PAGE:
Wynne too invested in wage hike to back down
Raising Ontario’s minimum wage will cost 50,000 jobs and much of the money meant to help working poor people will end up in the hands of the relatively well-off, says a new analysis from the government’s Financial Accountability Office.
Hiking the minimum wage from $11.40 to $15 an hour by 2019 is a signature move for Premier Kathleen Wynne and her Liberal party, the biggest item on a list of labour reforms the premier says are about making Ontario’s economy work for more people. It’ll affect an estimated 1.6 million people who make less than $15 an hour now.
A legislative committee examining the issue heard from store owners, restaurateurs and resort operators, most of whom said they’ll have to lay off their minimum-wage workers and cut others’ hours to stay in business.
Their claims are easy to dismiss if you want to do that. The point of raising the minimum wage is to transfer some profits from owners to low-wage workers and you wouldn’t expect the owners to love it. Employers moan about minimumwage hikes but somehow we still have an economy. And amid the complainers, there are employers who say that paying better gets them happier workers and healthier businesses. The economy is a big enough thing for everyone to be right.
The minimum wage covers two different kinds of workers: those who work at or near minimum wage for much of their lives and those just starting out. Or, put another way, those whose employers consider their work to be worth what they’re paid, and those whose employers hope their skills will grow into their wages.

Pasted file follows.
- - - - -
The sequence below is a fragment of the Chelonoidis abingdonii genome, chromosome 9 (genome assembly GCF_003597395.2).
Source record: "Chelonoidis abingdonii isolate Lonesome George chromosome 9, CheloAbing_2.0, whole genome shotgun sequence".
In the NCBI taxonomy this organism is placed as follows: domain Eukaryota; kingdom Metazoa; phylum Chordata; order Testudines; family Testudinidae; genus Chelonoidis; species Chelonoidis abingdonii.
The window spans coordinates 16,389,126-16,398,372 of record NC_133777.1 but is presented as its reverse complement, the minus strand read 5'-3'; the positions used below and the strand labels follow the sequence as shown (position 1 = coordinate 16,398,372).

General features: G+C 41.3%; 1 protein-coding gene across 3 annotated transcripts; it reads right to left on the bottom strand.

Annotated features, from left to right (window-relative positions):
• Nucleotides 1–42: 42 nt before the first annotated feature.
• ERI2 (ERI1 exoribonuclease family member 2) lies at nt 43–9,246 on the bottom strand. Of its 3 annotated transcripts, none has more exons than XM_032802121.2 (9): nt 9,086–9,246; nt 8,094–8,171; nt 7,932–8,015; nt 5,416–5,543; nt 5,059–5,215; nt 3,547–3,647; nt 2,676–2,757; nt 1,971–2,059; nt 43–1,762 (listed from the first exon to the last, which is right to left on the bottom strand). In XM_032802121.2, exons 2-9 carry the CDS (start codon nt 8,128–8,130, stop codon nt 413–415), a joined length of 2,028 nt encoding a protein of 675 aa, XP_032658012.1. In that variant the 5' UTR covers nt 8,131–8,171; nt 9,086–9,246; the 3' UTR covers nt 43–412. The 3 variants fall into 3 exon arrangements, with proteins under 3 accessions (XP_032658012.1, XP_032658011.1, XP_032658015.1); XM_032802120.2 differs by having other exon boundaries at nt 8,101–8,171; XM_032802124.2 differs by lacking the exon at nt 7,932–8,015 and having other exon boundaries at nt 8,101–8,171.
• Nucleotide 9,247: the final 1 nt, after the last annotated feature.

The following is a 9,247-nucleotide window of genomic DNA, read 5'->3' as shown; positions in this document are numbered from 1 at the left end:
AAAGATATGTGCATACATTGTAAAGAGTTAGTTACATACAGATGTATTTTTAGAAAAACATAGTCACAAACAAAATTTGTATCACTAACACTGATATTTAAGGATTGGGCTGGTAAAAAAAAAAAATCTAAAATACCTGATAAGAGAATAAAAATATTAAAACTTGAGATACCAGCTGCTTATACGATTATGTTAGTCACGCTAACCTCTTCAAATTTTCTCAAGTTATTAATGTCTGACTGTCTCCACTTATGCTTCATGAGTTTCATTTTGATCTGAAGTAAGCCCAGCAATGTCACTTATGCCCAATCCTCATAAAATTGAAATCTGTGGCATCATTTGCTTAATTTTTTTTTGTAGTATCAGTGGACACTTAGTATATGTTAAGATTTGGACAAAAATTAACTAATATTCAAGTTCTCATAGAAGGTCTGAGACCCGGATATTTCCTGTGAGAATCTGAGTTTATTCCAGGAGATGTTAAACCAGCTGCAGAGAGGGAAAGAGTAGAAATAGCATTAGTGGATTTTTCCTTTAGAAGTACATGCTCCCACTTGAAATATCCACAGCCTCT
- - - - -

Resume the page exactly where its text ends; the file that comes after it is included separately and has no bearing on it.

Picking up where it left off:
The first group will mostly be OK when the minimum wage increases. The second group is in trouble.
“Canadian research suggests that a 10 per cent increase in minimum wages has historically resulted in a three to six per cent reduction in teen employment,” the FAO says. And we’re talking here about a 32 per cent wage hike.
“Studies have indicated that businesses which face higher payroll costs typically respond by laying off inexperienced workers. Given this, the job losses would be expected to be concentrated among teens, young adults, and recent immigrants,” the report says. Expect a loss of 65,000 jobs as entry-level employees are replaced by automation or simply done without.
On the flip side, about 15,000 of those jobs will be made up by higher spending, as remaining minimumwage workers get paid more and spend more.
Once all the pushing and pulling is done, the FAO expects a net loss of 50,000 jobs, an increase in prices of 0.5 per cent, and an increase in real labour income of 1.3 per cent.
So yes, the minimum-wage earners who keep their jobs will end up a little bit better off. But an odd thing happens when you zoom out and look at household incomes instead of individual incomes.
According to the FAO, 60 per cent of the household-income increases from raising the minimum wage will go to households making less than the median household income — the people the government wants to lift.
Yet 40 per cent will go to households making more than the median income of about $92,000 — mainly because few households rely exclusively on minimum-wage earners. A meaningful percentage of them are young people living with parents who make more money.
“Since minimum wages target lowwage workers, but not necessarily low-income families, raising the minimum wage would be an inefficient policy tool for reducing overall poverty,” the watchdog says.
“Will be,” it should say. The Liberals are much too invested in the idea to back down. Wynne reaffirmed her commitment on Tuesday after the FAO report came out. She’s “obligated to act,” she said. firstname.lastname@example.org